Supported by Arts OutWest, Kangaroo is a gothic tale about regional and personal isolation, taking a fundamentally Australian outlook on people and their diverse experiences in life. Written by Miranda Gott, Kangaroo tells the story of three strangers, whose fates are intricately entwined through the events of a single fateful night. The characters of this play are funny, vibrant, engaging but also damaged as they are reflective of the diverse experiences of life outside of metropolitan Australia.
The one act play is a script formed by three monologues, woven together to create a compelling singular commentary on life in regional Australia. These monologues subtly reveal each character’s part in the death of Kane Heckford, and the ignorance to each other’s role in the act or subsequent cover up.
Exploring the underlying themes of mental health, familial abuse and our communities’ failure to deal with violence, Kangaroo takes audiences on an emotional journey culminating in a satisfying, compelling and confronting theatrical experience prompting reflection on revenge, loneliness, violence and rural Australia.
Project Director for Kangaroo, Bec Russell, commented that “the project has provided the arts community an opportunity to do professional work in their own backyard. The response of the audiences was also extremely positive, but emotional when confronting the difficult themes touched on in the play. It opened up conversations about familial abuse and mental health, things which are hard topics, but when placed in an artistic context like this, it’s a step outside and it allows the reflection to happen a little easier and those conversations be had.”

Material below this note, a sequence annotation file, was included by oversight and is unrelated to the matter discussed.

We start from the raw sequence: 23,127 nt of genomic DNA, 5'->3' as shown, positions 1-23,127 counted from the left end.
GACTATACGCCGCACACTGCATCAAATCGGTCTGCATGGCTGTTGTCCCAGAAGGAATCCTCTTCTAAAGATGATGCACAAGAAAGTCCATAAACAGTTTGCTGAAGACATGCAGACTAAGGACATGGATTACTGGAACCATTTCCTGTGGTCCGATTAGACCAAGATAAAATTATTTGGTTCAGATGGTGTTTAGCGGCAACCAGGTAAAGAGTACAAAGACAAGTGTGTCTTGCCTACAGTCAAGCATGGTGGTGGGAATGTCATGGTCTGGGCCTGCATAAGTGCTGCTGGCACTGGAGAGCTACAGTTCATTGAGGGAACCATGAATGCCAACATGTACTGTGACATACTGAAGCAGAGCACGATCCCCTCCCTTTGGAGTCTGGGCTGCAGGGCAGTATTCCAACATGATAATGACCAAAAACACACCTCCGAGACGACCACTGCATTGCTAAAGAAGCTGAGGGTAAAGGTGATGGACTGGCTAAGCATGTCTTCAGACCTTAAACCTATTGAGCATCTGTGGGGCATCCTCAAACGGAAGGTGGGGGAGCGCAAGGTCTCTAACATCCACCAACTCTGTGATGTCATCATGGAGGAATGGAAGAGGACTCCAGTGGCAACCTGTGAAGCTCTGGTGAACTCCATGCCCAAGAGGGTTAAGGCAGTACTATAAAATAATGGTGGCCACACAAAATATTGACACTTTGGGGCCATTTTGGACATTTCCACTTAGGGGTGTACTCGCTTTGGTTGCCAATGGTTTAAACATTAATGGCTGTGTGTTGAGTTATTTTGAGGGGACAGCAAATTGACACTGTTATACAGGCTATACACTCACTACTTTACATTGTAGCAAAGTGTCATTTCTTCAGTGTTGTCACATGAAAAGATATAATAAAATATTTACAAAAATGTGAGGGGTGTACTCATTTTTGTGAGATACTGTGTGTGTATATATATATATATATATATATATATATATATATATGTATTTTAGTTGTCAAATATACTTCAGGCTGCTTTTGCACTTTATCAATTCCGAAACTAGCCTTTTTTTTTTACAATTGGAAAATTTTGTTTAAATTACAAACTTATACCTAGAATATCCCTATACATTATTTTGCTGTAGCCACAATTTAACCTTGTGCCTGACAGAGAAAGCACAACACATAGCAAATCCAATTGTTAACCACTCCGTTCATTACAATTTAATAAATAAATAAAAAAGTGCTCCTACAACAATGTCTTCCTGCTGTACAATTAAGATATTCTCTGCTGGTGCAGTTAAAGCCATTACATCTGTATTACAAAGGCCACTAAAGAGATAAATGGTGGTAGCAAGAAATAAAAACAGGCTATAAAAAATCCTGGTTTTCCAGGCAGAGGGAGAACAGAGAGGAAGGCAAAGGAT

Bec also believes that without the support provided through the Regional Arts Fund at various stages of this project, “we wouldn’t have been able to take it to its limits, to have professional performers come on board and have a professional company which provides a different type of production. It allowed us to take Kangaroo to its full potential.”
“Regional stories are important to tell so we can more fully understand what it is to be Australian. This is not possible without the long-term investment in the process to develop these voices.”
Kylie Shead, Creative Producer for Local Stages Bathurst Memorial Entertainment Centre, commented that Kangaroo “proves we can make great work in Regional Australia. Kangaroo had a reading at Artstate Bathurst in 2019 which generated a lot of interest. A lot of people who went to the reading were really interested in it and would have likely come to see the show if they had the opportunity.”
“Seeing a show like Kangaroo come to production is what it’s all about and what we ultimately aim for. It’s such a high level of production that has been developed over time, both the writing and production skills. It’s really important that regional people realise that they can make theatre regionally and don’t need to go to major centres to create work of this calibre.”
Kangaroo was originally developed during a residency program in which Miranda Gott was a successful applicant. The play premiered in Bathurst and Cowra however the season at the Q Theatre was unfortunately cancelled due to Covid-19.
You can now listen to Kangaroo as a free audio experience until September 13, which can be streamed here.